“Welcome to the Black Parade” double-time

“Bohemian Rhapsody” double-time

After the barrage of the double time, both tracks wind down with an eerie, fading send off.  Ultimately finishing the echoing tracks the same way they started, together, dissident to mainstream music.

“Welcome to the Black Parade” wind-down

“Bohemian Rhapsody” wind-down

Not only do the kindred tracks share similar structure, but they also parallel each other through their instrumentation.

Both tracks build upon their anthemic motifs through booming, layered vocal harmonies.  The layered tracks create the sound of a chorus. Gaudy, boisterous, and beguiling, the vocals add another element towards the “wow” factor of both songs.  Because what’s better than one Freddie Mercury or Gerard Way singing? Fifty of them.

The loud multilayered tracks don’t stop at the vocal performance; the big sound of both songs effuse into the iconic layered guitar leads.  Whether it be Queen’s Brian May, or My Chemical Romance’s Ray Toro, the vivacious sound of countless guitar tracks creates a headbanging, masterclass of what music should be.

In the final act, both tracks explode into huge orchestrations.  Superfluous, and dastardly, every instrument you can think of is unleashed in a barrage of music, a true wall of sound.  Like a rocket taking off, t-minus ten to one in the blink of an eye, the final section would leave even Phil Spector rendered speechless.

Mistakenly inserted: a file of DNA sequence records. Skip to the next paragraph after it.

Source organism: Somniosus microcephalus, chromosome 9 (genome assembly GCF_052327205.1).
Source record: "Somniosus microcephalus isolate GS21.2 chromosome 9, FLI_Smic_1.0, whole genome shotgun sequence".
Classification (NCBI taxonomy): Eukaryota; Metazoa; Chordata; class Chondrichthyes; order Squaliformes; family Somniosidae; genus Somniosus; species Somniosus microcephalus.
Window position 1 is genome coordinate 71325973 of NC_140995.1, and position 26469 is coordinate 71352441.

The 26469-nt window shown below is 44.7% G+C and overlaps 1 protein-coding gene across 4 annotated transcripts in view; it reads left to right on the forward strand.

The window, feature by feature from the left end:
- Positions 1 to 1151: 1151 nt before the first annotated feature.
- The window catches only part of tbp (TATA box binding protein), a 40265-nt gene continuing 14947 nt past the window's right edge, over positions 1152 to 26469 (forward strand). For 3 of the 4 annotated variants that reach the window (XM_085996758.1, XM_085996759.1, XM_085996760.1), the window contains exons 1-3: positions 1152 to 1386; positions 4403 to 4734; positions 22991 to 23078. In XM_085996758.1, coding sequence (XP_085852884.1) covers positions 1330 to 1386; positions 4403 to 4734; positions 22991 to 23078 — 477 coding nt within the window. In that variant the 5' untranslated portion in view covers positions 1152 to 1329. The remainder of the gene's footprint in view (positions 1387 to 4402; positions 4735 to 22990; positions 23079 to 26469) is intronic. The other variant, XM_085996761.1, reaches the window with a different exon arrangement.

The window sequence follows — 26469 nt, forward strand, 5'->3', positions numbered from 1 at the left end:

Despite the similarities between the two songs, the point that they are similar, not the same, needs to be underscored.  Each has its own sound, its own theme, its own story. To group the two songs as carbon copies of each other would be a disservice to both bands.

Queen takes the listener to a night at the opera for the duration of “Bohemian Rhapsody,” while My Chemical Romance marches the listener through a parade.  The difference in motifs gives each song unique qualities: operatics versus heavy snare, falsettos versus power. They create two different stories, alike only in their flair, grace, and lucidity.

The difference between the two tracks can also be heard through the separate production style.  Bohemian Rhapsody’s 1970’s production can be heard through the raw, natural sound of the entire song.  Welcome to the Black Parade starkly contrasts this with a heavily produced 2000’s, polished-punk sound.

Each song is different, playing on different emotions, different genres, and different sounds; however, what makes them kin more than any instrumentation, song structure, or use of dynamic contour, is their effect.

Each song evokes a real, visceral, emotion.  Each song is the brainchild of an artist ahead of their time.  Each song is a meandering six minute track, that despite being created in a world of three minute singles, would never be skipped.  Ultimately, each song is like a dream: only ever meant to exist in a world far from this one– yet exist they did, and listen we shall.

Full versions of “Bohemian Rhapsody” and “Welcome to the Black Parade”